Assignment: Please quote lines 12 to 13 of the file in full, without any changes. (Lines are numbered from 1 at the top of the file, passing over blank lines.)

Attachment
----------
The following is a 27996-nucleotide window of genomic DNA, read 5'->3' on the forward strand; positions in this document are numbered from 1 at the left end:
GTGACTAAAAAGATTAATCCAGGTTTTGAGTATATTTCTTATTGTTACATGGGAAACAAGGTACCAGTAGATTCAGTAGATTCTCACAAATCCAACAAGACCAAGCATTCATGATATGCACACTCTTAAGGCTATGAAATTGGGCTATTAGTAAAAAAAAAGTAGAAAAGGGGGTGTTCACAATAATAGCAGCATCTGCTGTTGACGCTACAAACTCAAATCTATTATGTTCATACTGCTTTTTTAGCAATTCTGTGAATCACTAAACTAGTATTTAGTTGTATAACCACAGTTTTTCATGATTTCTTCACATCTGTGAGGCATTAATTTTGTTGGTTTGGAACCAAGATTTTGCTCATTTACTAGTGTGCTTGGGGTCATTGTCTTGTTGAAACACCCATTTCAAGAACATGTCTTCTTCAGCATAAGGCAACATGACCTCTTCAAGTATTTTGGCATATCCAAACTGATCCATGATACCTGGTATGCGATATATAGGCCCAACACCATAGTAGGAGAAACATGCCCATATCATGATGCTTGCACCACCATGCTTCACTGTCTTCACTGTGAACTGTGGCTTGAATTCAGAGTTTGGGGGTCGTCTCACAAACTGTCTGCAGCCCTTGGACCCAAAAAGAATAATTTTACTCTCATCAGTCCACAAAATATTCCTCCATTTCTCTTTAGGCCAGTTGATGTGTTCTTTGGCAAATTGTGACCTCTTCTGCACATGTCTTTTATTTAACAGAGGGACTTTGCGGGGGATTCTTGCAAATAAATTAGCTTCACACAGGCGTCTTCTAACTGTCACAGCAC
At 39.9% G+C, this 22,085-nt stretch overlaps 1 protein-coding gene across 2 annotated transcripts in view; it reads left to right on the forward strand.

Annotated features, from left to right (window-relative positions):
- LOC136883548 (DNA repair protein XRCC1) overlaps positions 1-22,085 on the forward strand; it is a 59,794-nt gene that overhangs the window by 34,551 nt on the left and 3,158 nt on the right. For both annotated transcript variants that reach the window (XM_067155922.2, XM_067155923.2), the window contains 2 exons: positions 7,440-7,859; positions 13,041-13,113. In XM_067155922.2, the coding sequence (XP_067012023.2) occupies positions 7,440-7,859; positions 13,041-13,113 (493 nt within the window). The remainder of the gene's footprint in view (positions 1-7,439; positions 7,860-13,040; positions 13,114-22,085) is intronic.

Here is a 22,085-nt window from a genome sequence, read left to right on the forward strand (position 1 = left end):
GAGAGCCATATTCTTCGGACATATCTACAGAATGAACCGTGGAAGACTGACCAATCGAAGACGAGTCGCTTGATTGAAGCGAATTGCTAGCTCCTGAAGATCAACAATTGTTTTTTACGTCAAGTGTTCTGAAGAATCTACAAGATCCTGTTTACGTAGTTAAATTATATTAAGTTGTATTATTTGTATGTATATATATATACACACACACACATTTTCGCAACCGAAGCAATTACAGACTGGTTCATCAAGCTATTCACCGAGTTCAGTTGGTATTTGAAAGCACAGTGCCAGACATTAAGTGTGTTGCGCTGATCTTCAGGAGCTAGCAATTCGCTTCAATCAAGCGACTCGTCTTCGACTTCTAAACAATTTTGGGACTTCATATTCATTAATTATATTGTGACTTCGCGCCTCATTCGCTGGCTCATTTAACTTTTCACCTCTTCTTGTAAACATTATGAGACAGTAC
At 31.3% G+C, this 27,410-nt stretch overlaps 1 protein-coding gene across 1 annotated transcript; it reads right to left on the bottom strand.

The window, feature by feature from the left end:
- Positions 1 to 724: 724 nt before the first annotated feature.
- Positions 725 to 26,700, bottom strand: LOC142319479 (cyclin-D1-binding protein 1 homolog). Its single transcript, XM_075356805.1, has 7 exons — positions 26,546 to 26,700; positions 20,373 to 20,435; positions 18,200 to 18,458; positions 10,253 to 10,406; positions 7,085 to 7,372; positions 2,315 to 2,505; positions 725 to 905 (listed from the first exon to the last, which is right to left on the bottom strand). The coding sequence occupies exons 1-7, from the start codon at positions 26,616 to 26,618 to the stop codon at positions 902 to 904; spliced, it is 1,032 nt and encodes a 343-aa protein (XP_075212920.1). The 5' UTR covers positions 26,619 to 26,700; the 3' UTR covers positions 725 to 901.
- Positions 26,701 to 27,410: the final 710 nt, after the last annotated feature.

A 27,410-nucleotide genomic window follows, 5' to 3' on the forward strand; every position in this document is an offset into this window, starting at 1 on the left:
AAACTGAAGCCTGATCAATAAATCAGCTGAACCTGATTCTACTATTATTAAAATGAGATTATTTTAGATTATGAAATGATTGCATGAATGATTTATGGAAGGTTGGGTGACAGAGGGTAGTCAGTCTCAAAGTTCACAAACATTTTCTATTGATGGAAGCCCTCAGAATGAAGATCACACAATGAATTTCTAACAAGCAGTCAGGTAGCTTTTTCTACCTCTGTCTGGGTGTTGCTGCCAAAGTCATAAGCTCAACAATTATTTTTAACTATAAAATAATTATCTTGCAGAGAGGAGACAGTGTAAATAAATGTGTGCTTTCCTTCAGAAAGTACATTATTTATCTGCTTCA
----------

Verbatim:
- Positions 26,701 to 27,410: the final 710 nt, after the last annotated feature.

A 27,410-nucleotide genomic window follows, 5' to 3' on the forward strand; every position in this document is an offset into this window, starting at 1 on the left: